Although there are typically two primary sides at a collective bargaining table, each represents a number of varying interests. Management’s corporate interests may vary between divisions and departments, and are concerned not just with the issues themselves, but also how those issues fit with the overall business strategies.
Unions have even more complex concerns. Their mandates are determined by a largely political process – votes on what the majority thinks are important. But the bargaining team has to represent all workers involved, and there may be any number of groups and sub-groups with widely differing priorities.
There are two basic types of issues that are encountered in bargaining. One type is typically adversarial in nature, like wages. Something one side wants is something the other side doesn’t want, although they may differ in how strong their “wanting” is. The other type is what are known as “win-win” issues, such as health and safety. A safer workplace is a win for everyone.
The line isn’t always that clearly drawn, and you can trade off some win or loss as part of some combined win-win strategy, but it’s a good way to frame how issues are dealt with, and it happens to be the standard academic approach to these matters.
In any event the strategies are different depending on what kind of issue you are dealing with. For adversarial issues, you generally see what is called “hard bargaining”. Think of haggling over the price in the bazaar – my price, your price, and let’s struggle until we meet in some middle. On win-win matters, you mostly see what is called “integrative” or “problem-solving” negotiation, where everyone is trying to find as much good for both sides as they can.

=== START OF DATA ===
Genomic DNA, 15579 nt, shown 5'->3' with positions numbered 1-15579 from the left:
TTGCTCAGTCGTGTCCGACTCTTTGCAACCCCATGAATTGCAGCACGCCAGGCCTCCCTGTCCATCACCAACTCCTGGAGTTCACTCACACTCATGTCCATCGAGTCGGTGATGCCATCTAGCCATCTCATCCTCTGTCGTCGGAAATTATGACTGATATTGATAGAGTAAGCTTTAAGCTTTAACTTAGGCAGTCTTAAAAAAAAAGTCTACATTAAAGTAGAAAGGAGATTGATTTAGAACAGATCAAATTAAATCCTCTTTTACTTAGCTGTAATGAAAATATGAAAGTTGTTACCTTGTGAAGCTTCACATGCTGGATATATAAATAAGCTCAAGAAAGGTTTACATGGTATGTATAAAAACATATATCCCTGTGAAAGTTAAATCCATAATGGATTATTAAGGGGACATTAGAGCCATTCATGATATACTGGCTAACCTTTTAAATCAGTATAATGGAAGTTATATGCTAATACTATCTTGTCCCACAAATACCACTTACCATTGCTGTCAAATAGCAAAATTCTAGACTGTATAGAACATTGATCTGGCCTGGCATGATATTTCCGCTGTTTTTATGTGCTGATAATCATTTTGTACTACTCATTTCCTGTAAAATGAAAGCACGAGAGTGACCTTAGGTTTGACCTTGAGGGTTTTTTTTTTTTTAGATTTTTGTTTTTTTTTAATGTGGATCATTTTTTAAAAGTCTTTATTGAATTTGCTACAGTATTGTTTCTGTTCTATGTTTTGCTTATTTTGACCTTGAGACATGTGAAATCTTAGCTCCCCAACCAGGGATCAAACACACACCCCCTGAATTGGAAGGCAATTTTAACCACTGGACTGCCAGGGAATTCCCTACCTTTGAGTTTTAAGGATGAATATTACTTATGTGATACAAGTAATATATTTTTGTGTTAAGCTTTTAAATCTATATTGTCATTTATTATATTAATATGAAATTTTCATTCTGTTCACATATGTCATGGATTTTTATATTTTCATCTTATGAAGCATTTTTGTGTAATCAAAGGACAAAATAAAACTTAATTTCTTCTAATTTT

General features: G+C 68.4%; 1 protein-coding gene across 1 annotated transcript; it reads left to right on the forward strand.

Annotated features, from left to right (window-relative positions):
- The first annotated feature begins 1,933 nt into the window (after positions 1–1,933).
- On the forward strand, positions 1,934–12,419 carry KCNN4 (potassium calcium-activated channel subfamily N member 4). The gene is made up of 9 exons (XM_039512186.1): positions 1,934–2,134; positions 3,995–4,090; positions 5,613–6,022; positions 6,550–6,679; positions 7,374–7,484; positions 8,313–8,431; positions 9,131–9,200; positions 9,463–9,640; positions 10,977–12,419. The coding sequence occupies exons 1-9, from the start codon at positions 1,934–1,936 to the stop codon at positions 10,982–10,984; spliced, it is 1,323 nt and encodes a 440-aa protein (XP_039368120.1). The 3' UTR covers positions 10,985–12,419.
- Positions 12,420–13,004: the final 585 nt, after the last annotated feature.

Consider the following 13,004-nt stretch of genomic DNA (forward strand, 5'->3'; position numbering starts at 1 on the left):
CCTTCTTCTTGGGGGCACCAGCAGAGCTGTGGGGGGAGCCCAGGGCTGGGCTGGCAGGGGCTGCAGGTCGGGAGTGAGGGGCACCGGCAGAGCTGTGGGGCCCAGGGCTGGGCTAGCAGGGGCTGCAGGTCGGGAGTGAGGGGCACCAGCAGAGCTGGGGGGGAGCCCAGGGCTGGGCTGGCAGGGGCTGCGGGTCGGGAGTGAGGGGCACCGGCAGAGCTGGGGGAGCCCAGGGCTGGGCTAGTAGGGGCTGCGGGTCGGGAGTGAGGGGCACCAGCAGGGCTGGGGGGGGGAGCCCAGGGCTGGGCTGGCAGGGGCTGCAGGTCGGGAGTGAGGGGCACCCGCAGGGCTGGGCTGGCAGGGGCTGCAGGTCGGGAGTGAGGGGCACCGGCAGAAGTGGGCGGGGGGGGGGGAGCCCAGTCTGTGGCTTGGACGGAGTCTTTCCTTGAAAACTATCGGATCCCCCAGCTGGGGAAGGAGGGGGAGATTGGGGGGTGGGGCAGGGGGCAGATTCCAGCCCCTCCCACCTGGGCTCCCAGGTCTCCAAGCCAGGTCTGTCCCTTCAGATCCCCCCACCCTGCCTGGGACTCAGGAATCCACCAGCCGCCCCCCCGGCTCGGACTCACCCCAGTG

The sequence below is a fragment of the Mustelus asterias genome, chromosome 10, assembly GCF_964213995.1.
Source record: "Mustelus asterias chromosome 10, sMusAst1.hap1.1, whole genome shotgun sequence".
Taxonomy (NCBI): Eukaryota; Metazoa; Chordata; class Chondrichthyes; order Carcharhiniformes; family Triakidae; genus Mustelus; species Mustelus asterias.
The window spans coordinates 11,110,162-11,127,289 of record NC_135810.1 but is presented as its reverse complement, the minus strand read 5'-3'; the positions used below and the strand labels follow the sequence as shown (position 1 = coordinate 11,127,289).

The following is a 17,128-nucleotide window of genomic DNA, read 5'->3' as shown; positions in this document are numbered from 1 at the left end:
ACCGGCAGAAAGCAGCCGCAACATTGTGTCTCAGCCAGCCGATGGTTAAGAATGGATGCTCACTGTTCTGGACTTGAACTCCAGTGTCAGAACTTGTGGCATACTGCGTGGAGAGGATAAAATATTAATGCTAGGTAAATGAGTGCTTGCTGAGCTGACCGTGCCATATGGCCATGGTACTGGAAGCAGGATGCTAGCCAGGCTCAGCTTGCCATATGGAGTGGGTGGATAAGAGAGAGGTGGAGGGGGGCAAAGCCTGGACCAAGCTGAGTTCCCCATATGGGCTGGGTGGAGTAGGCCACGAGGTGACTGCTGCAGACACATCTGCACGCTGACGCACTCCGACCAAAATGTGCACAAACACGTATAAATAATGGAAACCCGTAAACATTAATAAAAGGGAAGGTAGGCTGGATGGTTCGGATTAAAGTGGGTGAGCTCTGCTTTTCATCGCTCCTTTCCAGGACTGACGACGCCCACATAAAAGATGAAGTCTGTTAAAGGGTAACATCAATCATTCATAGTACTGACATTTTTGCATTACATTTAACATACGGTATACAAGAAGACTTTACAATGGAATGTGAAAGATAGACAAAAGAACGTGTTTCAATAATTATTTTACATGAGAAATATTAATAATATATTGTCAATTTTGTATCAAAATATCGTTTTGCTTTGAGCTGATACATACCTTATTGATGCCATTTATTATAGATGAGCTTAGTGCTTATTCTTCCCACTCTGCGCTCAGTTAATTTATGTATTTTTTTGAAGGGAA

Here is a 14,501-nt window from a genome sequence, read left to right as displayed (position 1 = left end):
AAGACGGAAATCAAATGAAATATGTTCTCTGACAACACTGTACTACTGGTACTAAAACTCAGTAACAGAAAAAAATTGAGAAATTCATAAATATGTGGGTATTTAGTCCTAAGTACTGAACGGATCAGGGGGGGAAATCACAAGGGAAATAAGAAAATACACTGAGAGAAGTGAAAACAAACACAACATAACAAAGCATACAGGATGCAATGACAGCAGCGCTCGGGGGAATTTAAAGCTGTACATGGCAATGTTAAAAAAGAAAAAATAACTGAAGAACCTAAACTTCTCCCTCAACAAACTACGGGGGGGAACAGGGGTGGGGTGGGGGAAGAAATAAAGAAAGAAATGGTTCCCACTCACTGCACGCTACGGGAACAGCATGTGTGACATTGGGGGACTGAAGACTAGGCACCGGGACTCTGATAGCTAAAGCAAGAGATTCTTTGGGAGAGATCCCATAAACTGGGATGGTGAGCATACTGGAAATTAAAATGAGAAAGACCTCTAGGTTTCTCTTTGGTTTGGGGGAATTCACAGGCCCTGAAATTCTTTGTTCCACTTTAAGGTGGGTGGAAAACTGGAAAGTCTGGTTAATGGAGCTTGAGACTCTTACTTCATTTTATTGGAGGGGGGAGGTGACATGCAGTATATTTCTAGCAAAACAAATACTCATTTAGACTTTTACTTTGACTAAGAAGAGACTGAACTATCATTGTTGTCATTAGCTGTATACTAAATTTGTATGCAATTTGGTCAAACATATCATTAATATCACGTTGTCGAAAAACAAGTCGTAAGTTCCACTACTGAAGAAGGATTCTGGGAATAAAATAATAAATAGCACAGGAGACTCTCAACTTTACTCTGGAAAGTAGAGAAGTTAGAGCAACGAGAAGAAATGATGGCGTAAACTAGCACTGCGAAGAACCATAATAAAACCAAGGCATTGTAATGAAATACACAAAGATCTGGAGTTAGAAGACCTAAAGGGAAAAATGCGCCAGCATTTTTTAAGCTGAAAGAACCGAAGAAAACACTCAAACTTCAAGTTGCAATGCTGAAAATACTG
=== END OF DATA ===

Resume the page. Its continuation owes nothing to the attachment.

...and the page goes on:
Again, the line isn’t that clearly drawn when you get to the table, but you get the idea.
One of the factors that permeates the entire bargaining process is the relationship between the parties, or rather, how important it is. And it really depends. Do you care if it gets heated with the merchant in the market? Probably not, especially if you are never going to see them again. But, of course, with any collective bargaining issue between unions and their employers, the relationship is absolutely and utterly key.
Dr. Hebdon remarks that trust in employee-employer relationships is difficult to build, always remains fragile, and easy to destroy. If it breaks down at the bargaining table, you risk a wholesale breakdown, not only of the collective agreement, but also of the ongoing relationship on a day-today basis.